It’s beginning to be the season for fresh strawberries in California, but not here in New Mexico where we still anticipate at least one more hard freeze. Even though the grocery store versions of strawberries lack the sweetness and flavor of those at San Francisco’s Ferry Building, they have the advantage of being available year around. That is good, because this beautiful dessert is worth the effort any time of year. If you prefer, you can substitute your choice of other berries or any combination of berries.
Although I have tweaked it a bit, the original recipe comes from one of Deborah Madison’s excellent cookbooks: Seasonal Fruit Desserts From Orchard, Farm, and Market (Broadway Books, New York, 2010, p. 119). Deborah Madison now lives in Santa Fe and is viewed as the doyenne of the local food-writing community even though she is not nearly old enough for such a title. She began her cooking career in the Bay Area, working at Alice Waters’s Chez Panisse and then eventually serving as the founding chef of what has been called the first high-end vegetarian restaurant, Greens. The restaurant is still popular and definitely worth a visit at its beautiful site on the edge of San Francisco Bay. Since then her cookbooks, including Vegetarian Cooking for Everyone, have won many awards including the James Beard Foundation Book Award.
This dessert fulfills that well-earned reputation.
Just a few minute last-minute pointers: Resist the temptation to overfill the galette with fresh fruit. Make certain that the edges of the dough are well-sealed. Otherwise, it may leak, and you could face a major oven cleanup.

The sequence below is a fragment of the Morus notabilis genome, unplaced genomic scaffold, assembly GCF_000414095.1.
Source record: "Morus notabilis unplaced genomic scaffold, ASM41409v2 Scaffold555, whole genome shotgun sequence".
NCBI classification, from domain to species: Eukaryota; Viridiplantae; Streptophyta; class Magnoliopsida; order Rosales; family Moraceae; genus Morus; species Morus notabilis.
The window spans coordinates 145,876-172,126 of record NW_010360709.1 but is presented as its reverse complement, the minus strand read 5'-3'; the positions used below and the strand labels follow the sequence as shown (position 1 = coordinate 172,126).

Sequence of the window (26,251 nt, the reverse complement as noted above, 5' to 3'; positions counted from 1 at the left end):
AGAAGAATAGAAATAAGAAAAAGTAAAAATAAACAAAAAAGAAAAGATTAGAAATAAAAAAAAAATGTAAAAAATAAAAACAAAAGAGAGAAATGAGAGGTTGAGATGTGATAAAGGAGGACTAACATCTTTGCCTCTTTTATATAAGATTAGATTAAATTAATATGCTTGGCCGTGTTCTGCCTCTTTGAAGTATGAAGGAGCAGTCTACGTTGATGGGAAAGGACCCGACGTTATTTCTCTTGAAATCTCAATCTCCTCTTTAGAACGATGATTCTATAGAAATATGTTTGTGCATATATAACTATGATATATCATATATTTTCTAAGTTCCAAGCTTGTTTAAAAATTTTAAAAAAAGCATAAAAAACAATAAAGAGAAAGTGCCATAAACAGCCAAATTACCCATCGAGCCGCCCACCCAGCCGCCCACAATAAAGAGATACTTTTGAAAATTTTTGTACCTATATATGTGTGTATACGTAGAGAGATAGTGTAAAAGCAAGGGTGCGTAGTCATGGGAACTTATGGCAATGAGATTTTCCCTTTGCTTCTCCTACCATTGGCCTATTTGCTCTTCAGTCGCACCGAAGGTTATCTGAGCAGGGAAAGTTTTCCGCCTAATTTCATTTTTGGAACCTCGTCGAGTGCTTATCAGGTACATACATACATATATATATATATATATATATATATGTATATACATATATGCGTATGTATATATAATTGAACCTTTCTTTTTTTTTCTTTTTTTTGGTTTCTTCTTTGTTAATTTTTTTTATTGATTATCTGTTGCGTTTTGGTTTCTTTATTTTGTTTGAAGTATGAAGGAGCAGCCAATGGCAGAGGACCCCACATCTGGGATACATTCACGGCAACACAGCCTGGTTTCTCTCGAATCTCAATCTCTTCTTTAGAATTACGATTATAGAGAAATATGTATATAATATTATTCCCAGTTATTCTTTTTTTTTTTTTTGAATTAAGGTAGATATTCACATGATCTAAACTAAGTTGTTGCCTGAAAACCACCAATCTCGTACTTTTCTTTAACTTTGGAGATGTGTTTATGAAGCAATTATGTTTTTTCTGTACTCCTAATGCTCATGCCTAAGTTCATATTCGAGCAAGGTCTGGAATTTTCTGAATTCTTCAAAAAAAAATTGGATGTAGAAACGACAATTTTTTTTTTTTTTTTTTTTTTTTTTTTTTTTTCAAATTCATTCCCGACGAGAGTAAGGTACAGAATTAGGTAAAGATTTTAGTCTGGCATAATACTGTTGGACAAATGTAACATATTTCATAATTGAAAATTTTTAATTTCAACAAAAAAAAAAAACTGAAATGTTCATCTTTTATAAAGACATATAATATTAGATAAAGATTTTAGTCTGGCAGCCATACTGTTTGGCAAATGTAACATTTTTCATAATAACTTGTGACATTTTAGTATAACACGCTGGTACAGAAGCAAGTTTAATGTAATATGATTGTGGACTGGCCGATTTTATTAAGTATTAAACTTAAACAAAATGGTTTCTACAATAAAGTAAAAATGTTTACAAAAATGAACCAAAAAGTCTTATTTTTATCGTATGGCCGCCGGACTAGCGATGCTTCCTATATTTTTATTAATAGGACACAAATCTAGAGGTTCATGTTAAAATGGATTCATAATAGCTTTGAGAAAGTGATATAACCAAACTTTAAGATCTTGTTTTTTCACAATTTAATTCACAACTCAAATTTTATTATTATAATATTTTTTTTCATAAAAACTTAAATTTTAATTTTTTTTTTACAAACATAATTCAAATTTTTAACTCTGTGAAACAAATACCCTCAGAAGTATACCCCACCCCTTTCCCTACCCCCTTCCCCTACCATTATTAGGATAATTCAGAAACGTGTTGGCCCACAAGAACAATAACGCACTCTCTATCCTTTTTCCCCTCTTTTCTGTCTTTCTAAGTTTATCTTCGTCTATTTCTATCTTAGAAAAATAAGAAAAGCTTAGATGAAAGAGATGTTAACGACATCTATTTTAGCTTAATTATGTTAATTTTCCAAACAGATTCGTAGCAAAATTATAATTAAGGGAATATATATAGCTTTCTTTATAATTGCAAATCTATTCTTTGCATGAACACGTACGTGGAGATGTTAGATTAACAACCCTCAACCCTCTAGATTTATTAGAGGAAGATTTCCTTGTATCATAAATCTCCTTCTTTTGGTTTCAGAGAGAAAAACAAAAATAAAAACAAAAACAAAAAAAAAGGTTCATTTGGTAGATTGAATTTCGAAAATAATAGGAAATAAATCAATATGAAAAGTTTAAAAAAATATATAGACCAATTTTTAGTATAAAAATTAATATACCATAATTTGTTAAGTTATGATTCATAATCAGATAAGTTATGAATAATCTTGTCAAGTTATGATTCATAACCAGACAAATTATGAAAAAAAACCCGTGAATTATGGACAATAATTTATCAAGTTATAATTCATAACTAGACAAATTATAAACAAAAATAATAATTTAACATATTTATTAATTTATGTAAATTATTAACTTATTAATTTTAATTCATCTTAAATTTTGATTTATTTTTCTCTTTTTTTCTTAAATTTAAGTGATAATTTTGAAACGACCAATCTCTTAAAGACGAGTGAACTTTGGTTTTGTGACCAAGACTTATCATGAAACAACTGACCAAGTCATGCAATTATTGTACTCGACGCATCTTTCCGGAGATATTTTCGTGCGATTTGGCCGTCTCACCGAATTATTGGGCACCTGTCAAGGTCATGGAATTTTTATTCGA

Roll the crust dough into a 13-14 inch circle
Edges of dough folded over the filling
Dough painted with cream and sprinkled with turbinado sugar
Baked strawberry galette
Served with ice cream
Pastry for Galette
- 1 cup all-purpose flour
- 1 cup pastry flour
- ½ teaspoon salt
- 1 tablespoon sugar
- ¾ cup (1½ sticks) chilled unsalted butter, cut in pieces
- 1 egg yolk
- 1 teaspoon fresh lemon juice
- 5-6 tablespoons ice water
- In a bowl large enough that you will be able to mix the dough with your hands, mix together the flours, salt and sugar.
- With a pastry blender, cut in the chilled butter until the mixture resembles coarse meal. The crust will be flakier if some larger pieces of fat are left unblended.
- In a small bowl, combine the egg yolk, lemon juice, and 4 tablespoons ice water. Pour over the dough mixture and work in with your hands.
- Add remaining ice water, 1 tablespoon at a time, until the dough comes together. It should not be sticky. Knead lightly; divide into two equal balls. Pat into discs about an inch thick, wrap with plastic wrap, and refrigerate for at least 30 minutes.
- 4 cups strawberries, washed, hulled, and halved
- 1/3 cup maple syrup
- ½ teaspoon lemon juice
- 2 teaspoons cornstarch
- 1 teaspoon vanilla extract
- ½ pastry recipe (above)
- 1 tablespoon unsalted butter, melted
- 1 tablespoon cream
- 1 tablespoon turbinado sugar
- In a large bowl, combine the halved strawberries, maple syrup, lemon juice, cornstarch, and vanilla extract.
- On a well-floured work surface, roll out one of the chilled discs of dough into a circle at least 13 inches in diameter.
- Arrange the rolled-out crust on a rimmed 13 x 18 inch baking pan lined with parchment. Top the crust with the strawberry mixture, leaving a 2-inch margin around the filling.
- Fold the edge of the crust over the filling so that it drapes over the filling and any folds are sealed.